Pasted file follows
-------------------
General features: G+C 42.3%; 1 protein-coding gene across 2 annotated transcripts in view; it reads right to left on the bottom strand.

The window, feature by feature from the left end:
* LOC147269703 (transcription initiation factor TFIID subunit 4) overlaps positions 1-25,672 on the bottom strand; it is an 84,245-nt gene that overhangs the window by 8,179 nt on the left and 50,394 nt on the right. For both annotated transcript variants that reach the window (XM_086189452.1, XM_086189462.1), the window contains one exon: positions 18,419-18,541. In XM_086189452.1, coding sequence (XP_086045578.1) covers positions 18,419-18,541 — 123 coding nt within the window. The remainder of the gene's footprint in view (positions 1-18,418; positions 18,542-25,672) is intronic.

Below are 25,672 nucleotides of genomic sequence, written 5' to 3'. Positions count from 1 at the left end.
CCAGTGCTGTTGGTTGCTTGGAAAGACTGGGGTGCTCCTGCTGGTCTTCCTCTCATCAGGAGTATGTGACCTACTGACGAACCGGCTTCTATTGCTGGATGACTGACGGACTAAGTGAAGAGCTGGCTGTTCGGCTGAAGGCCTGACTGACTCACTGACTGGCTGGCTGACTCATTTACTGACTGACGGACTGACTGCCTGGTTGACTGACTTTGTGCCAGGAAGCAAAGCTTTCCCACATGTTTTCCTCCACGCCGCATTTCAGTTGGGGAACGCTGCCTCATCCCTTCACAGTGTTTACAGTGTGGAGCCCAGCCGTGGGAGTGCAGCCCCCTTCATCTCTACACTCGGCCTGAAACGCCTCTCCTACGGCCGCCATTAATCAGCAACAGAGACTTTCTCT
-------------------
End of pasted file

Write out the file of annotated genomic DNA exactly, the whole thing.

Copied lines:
General features: G+C 42.3%; 1 protein-coding gene across 2 annotated transcripts in view; it reads right to left on the bottom strand.

The window, feature by feature from the left end:
* LOC147269703 (transcription initiation factor TFIID subunit 4) overlaps positions 1-25,672 on the bottom strand; it is an 84,245-nt gene that overhangs the window by 8,179 nt on the left and 50,394 nt on the right. For both annotated transcript variants that reach the window (XM_086189452.1, XM_086189462.1), the window contains one exon: positions 18,419-18,541. In XM_086189452.1, coding sequence (XP_086045578.1) covers positions 18,419-18,541 — 123 coding nt within the window. The remainder of the gene's footprint in view (positions 1-18,418; positions 18,542-25,672) is intronic.

Below are 25,672 nucleotides of genomic sequence, written 5' to 3'. Positions count from 1 at the left end.
CCAGTGCTGTTGGTTGCTTGGAAAGACTGGGGTGCTCCTGCTGGTCTTCCTCTCATCAGGAGTATGTGACCTACTGACGAACCGGCTTCTATTGCTGGATGACTGACGGACTAAGTGAAGAGCTGGCTGTTCGGCTGAAGGCCTGACTGACTCACTGACTGGCTGGCTGACTCATTTACTGACTGACGGACTGACTGCCTGGTTGACTGACTTTGTGCCAGGAAGCAAAGCTTTCCCACATGTTTTCCTCCACGCCGCATTTCAGTTGGGGAACGCTGCCTCATCCCTTCACAGTGTTTACAGTGTGGAGCCCAGCCGTGGGAGTGCAGCCCCCTTCATCTCTACACTCGGCCTGAAACGCCTCTCCTACGGCCGCCATTAATCAGCAACAGAGACTTTCTCT